Wednesday 10 September 2014

[Review] K-Town Burger from Ben's Canteen, St John's Hill

Ben's Canteen is one of those places that instantly makes you feel at home. Those in the know (and living close to and around St John's Hill will be familiar with the blue awning leading into the reclaimed and stripped back wood interior.

The first site opened in 2011, and I reviewed it during their soft launch period, and then again once they'd made a few changes to the burger couple of times (and was even invited to graffiti their toilets), so it was with great pleasure that I headed back to try a brand new burger, inspired by the tastes of Korea...


K-Town Burger - £9, Crinkle Cut Fries - £3.50, Deep fried Pickles - £4, Mac 'n' Cheese - £4


The K-Town burger sits imperiously on the plate, piles of kimchi poking out under the shiny demi-brioche bun. It's a loaded burger and satisfyingly fills up the blue-enameled plate it sits on. It's a marked improvement on their previous burger presentation.


Uh-Maz-Ing. There is some serious chemistry going on in this burger, and the key to this are the layers of spice and umami that work together in almost perfect harmony. First off the kimchi is sharp, spicy and juicy, and it's piled on top of the patty in spades. Underneath the burger is a layer of pickled ginger and cucumber which add sweetness and crunch to the mix (although the pickled cucumber could have more vineagar as the flavour is lost against the kimchi and spicy korean tomato). It's the gochujang (spicy bean paste) mixed with ketchup that adds the final glorious touch to the burger, with a huge hit of umami and a soft, lingering spiciness on the palate.


Meat Win. The meat Ben's Canteen use in their burgers is the same patty used by Patty & Bun, supplied by butcher HG Walter,  but with one small difference - they add chopped mushroom into the ground beef mix, which I considered an odd choice...until I tasted it. The caramelisation of the mushroom with the beef adds a subtle earthy/umami hit to the beef and makes it instantly moreish. It also juices the whole thing up to the max.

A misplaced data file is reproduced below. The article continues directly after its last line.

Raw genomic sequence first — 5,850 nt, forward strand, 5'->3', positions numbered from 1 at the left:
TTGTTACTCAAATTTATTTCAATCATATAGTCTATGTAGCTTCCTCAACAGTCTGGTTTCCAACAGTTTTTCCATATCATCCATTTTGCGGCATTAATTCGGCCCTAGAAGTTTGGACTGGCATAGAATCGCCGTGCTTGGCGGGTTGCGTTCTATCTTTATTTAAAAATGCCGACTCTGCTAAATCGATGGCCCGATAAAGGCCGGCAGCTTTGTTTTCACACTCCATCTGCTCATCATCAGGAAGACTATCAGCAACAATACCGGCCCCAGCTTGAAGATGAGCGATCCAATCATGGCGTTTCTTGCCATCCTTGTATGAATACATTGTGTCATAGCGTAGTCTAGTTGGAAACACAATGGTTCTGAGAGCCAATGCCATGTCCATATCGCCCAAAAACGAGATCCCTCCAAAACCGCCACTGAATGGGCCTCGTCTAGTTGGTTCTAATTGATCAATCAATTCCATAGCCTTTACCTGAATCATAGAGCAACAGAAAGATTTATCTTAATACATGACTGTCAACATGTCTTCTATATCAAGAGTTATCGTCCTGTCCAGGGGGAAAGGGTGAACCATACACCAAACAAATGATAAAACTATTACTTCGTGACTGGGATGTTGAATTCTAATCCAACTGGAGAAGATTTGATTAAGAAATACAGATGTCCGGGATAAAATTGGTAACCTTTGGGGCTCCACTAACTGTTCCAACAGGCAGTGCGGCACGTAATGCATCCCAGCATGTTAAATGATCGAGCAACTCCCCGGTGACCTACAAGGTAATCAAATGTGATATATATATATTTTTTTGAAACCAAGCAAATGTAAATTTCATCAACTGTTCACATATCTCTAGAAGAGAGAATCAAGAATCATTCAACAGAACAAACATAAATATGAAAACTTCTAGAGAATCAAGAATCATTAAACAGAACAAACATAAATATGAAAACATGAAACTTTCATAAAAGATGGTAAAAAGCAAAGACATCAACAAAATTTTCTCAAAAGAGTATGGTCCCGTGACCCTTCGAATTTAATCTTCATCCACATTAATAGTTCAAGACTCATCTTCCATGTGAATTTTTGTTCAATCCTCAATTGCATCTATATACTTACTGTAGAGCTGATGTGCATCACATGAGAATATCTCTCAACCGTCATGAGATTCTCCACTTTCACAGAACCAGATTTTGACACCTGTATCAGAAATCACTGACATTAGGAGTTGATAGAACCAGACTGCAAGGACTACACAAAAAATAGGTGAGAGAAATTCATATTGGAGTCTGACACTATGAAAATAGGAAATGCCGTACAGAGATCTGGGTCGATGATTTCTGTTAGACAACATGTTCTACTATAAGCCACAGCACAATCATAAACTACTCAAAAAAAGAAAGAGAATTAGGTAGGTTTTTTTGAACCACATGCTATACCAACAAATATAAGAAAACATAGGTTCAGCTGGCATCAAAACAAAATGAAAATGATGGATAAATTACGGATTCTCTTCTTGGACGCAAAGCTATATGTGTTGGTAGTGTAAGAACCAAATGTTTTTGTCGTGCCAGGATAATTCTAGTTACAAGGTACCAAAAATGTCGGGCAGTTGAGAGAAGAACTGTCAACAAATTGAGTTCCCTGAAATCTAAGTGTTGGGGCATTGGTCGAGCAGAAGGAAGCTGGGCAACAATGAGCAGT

Burgers are cooked medium unless requested otherwise (so make sure you request it) and the med-rare is on point.


The Bun is the same Millers demi-brioche used by a range of burger restaurants across the capital. It 'almost' doesn't contain the huge amounts of juice and sauce this burger gives out...but it just about holds out. No problems here.


Yeah, I went a bit mad with accessories, sampling the mac 'n cheese, deep fried pickles and crinkle cut fries. Pickles are pretty good, interestingly going for breaded rather than the MEATLiquor-style battered, as are the crinkle cut fries, which I hadn't noticed before but make brilliant vessels for spooning mayo into your mouth. Mac 'n Cheese was good, but a touch on the dry side.

Overall rating: 9/10

If you like a bit of spice to your burger, then I urge you to visit Ben's Canteen and try this effort. The harmony running through the burger is impressive. The kimchi and korean ketchup spice is balanced, not too hot, but with longevity on the palate, and the savoury umami running through the whole thing is so moreish you don't want to stop - now if you could just match it to a cheese to add a touch more acidity...

Find Ben's Canteen on my Interactive London Burger Map

Ben's Canteen on Urbanspoon

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